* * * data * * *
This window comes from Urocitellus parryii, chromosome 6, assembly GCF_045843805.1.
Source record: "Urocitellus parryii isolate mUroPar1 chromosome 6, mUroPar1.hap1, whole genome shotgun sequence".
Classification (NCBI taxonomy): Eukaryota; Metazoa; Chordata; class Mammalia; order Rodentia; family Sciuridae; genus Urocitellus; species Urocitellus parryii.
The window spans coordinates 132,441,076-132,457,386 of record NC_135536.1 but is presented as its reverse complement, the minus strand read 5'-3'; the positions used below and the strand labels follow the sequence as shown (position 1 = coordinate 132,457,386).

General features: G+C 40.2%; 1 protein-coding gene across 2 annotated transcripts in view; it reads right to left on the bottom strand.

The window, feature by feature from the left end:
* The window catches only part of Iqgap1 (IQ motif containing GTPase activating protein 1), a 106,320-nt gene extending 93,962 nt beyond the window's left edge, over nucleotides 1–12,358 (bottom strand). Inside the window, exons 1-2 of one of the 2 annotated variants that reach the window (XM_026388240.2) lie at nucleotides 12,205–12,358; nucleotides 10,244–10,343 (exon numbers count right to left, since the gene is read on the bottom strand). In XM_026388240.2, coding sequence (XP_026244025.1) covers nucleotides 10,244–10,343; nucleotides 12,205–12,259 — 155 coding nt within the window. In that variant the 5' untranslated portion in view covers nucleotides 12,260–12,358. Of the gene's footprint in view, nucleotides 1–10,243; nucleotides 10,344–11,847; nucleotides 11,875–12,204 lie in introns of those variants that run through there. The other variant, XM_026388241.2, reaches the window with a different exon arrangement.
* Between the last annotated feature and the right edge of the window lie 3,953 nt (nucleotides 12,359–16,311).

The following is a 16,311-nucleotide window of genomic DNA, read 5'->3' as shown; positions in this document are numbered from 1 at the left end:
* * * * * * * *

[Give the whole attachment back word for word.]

This window comes from Urocitellus parryii, chromosome 6, assembly GCF_045843805.1.
Source record: "Urocitellus parryii isolate mUroPar1 chromosome 6, mUroPar1.hap1, whole genome shotgun sequence".
Classification (NCBI taxonomy): Eukaryota; Metazoa; Chordata; class Mammalia; order Rodentia; family Sciuridae; genus Urocitellus; species Urocitellus parryii.
The window spans coordinates 132,441,076-132,457,386 of record NC_135536.1 but is presented as its reverse complement, the minus strand read 5'-3'; the positions used below and the strand labels follow the sequence as shown (position 1 = coordinate 132,457,386).

General features: G+C 40.2%; 1 protein-coding gene across 2 annotated transcripts in view; it reads right to left on the bottom strand.

The window, feature by feature from the left end:
* The window catches only part of Iqgap1 (IQ motif containing GTPase activating protein 1), a 106,320-nt gene extending 93,962 nt beyond the window's left edge, over nucleotides 1–12,358 (bottom strand). Inside the window, exons 1-2 of one of the 2 annotated variants that reach the window (XM_026388240.2) lie at nucleotides 12,205–12,358; nucleotides 10,244–10,343 (exon numbers count right to left, since the gene is read on the bottom strand). In XM_026388240.2, coding sequence (XP_026244025.1) covers nucleotides 10,244–10,343; nucleotides 12,205–12,259 — 155 coding nt within the window. In that variant the 5' untranslated portion in view covers nucleotides 12,260–12,358. Of the gene's footprint in view, nucleotides 1–10,243; nucleotides 10,344–11,847; nucleotides 11,875–12,204 lie in introns of those variants that run through there. The other variant, XM_026388241.2, reaches the window with a different exon arrangement.
* Between the last annotated feature and the right edge of the window lie 3,953 nt (nucleotides 12,359–16,311).

The following is a 16,311-nucleotide window of genomic DNA, read 5'->3' as shown; positions in this document are numbered from 1 at the left end: